Scott Lawrie is a gallery practice that connects hearts and minds to contemporary art in ways that are accessible, innovative, and fearless. The practice is built on the belief that art has great power to bring human beings together – in agreement and disagreement –  to create new and meaningful insights into the extraordinary slice of time that we all occupy and share.

We are proud to work with a broad team of emerging, mid-career and Internationally-renowned artists in gallery shows, public events, innovative performances, and on our dedicated digital art platform, Fountain.


  • A Fond Farewell

    Scott Lawrie Gallery has now closed in Aotearoa

     "There are no hierarchies, no infinite, no such many as mass, there are only
    eyes in all heads, to be looked out of." - Charles Olson.
    6 years ago next month, I took over and rebranded The Vivian - a regional art gallery in Matakana. Two years later, I opened the Scott Lawrie Gallery in Auckland, first in Grey Lynn, and then here in Mt Eden. Next month, I head back to Scotland to live again, after 23 years away.
    Although I'd spent a life involved in art, I had no experience of running a gallery. I had a small team, and just $10,000 of set up money. Both of which escaped from me pretty quickly. I also had one hell of a vision - to be the swankiest Gagosian-style gallery in New Zealand!
    I'm honestly glad I didn't achieve it.
    Instead, I got to know about art in ways that I never expected; uncovering remarkable human stories that had nothing to do with the money side of the business (which, looking back, I was never really that interested in tbh. Art and money is such a weird mix. Like oil and water they intermingle, but they're elementally quite different.)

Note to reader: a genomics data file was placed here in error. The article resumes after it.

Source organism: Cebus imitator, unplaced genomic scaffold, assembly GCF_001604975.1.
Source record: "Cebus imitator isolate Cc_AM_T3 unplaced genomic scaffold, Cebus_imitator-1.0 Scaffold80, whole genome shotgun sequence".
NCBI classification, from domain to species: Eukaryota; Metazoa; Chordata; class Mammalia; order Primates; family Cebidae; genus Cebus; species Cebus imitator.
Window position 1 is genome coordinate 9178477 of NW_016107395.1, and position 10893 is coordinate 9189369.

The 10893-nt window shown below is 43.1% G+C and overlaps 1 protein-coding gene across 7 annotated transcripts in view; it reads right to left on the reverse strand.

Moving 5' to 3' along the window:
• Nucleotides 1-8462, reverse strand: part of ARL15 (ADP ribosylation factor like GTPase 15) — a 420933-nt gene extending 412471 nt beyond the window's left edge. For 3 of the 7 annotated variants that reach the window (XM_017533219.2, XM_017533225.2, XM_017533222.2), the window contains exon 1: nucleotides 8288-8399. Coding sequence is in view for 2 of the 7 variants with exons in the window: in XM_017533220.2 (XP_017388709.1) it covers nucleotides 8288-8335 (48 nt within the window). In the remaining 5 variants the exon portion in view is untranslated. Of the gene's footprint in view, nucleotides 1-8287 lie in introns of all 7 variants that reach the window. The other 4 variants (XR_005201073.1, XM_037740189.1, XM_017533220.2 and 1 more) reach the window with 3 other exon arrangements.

I learned the importance of speaking up; of staying true, yet remaining open to new ideas. 
    I discovered unexpected communities, and artists whom I bonded with directly through their work. I have made friends for life from Australia, Aotearoa, Niue, Samoa, Tonga, Cook Islands and many more places around the world while being here. (I'm adopting Otara as my sister 'hood to Moredun). What a special gift to take with me.
    I really enjoyed putting my weight behind emerging artists who may never have been given the chance.  But the fact remains that I owe everything to the artists who were so brave to give me a chance. And in doing so, I think we opened new avenues as to what a model of an art gallery could be.
    I was honoured to represent all my artists, but of course Patricia Piccinini and The Estate of Sally Gabori were pretty big responsibilities; I got very lucky and tried to honour their faith in me, as I did for every artist.